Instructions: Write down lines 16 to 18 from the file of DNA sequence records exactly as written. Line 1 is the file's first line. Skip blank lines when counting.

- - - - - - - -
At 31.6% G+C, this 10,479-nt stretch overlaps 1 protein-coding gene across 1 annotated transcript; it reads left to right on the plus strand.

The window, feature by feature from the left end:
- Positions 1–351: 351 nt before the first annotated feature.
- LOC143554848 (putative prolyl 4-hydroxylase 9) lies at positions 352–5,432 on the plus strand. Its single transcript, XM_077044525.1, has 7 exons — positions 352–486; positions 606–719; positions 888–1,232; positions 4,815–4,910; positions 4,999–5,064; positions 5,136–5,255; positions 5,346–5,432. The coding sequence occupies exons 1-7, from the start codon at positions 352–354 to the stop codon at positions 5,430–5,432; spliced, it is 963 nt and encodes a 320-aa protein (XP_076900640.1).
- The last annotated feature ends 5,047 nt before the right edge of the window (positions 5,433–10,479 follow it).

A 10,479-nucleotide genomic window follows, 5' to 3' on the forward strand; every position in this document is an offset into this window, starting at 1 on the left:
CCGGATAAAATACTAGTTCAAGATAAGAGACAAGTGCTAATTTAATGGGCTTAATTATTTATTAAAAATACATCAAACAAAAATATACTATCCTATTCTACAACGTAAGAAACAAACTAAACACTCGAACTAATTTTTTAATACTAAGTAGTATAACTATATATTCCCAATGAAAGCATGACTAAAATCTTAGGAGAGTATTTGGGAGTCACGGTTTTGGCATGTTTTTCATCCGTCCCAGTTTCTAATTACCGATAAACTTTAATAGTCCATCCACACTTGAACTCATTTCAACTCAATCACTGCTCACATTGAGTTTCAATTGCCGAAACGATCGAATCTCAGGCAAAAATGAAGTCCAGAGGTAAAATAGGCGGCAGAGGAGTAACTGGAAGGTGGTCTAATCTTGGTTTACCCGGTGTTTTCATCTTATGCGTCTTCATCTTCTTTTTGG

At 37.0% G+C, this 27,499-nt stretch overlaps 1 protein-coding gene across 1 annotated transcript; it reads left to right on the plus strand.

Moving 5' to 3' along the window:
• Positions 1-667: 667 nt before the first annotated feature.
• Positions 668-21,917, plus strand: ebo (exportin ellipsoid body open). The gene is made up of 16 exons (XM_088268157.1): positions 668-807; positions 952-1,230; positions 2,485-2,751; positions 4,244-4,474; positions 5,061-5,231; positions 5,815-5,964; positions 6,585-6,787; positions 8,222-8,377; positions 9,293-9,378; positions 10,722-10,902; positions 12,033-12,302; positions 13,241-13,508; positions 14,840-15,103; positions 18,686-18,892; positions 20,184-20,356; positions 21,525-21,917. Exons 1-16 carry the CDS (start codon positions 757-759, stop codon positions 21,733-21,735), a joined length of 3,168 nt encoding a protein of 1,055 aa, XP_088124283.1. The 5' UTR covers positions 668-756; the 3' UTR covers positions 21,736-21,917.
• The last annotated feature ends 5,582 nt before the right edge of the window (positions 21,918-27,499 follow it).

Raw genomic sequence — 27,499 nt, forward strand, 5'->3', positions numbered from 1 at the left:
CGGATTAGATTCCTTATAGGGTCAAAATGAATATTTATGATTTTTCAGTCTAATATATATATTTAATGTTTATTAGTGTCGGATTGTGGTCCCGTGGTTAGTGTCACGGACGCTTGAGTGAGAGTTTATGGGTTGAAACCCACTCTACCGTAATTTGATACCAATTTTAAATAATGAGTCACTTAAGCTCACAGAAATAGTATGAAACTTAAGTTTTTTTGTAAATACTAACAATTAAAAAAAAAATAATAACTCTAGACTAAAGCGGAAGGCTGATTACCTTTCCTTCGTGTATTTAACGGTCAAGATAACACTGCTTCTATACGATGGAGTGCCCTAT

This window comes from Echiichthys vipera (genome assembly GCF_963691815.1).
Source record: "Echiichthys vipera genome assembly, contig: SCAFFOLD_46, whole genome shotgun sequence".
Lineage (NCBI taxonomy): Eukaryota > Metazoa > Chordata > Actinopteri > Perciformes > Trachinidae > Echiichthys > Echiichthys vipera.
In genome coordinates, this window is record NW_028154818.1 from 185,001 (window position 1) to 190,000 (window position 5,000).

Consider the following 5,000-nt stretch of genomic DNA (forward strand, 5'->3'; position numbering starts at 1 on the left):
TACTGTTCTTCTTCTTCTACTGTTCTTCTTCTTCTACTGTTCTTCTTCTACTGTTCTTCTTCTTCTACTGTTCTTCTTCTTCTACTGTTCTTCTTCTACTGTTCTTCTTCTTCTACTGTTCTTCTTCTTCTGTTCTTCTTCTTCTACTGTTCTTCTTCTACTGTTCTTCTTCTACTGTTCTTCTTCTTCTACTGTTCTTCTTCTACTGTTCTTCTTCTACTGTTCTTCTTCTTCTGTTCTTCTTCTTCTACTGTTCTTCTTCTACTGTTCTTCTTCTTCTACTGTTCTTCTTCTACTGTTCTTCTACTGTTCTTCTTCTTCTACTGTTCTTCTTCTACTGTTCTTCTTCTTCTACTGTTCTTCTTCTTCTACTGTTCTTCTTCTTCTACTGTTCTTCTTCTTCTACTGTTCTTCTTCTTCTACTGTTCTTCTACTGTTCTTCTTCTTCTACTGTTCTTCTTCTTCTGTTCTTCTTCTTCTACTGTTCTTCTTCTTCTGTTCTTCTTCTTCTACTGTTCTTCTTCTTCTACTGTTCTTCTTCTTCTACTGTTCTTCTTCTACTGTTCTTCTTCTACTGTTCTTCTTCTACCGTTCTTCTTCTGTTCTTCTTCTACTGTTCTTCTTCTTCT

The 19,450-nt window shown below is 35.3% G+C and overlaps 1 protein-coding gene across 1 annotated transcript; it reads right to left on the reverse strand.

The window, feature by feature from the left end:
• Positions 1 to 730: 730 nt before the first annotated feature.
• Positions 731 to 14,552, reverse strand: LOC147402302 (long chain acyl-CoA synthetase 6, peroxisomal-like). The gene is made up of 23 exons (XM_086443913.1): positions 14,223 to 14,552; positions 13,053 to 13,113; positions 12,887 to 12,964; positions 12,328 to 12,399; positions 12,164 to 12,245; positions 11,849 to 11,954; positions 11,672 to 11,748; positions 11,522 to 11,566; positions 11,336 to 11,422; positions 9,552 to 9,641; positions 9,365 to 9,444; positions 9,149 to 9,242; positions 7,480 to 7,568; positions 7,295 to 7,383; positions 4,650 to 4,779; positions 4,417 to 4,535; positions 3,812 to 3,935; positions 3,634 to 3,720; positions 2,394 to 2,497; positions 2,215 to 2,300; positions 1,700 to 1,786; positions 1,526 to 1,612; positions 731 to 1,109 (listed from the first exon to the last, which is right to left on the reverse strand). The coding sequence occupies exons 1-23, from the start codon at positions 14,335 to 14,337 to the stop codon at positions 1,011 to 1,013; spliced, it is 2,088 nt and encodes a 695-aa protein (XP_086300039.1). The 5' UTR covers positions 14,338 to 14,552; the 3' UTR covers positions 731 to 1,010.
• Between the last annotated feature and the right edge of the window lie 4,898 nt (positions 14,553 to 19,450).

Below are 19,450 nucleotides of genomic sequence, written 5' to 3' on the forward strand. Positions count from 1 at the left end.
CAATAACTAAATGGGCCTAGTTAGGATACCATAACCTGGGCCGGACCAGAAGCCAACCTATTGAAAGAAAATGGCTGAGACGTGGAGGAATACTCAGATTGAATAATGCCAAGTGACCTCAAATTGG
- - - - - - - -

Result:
Source record: "Echiichthys vipera genome assembly, contig: SCAFFOLD_46, whole genome shotgun sequence".
Lineage (NCBI taxonomy): Eukaryota > Metazoa > Chordata > Actinopteri > Perciformes > Trachinidae > Echiichthys > Echiichthys vipera.
In genome coordinates, this window is record NW_028154818.1 from 185,001 (window position 1) to 190,000 (window position 5,000).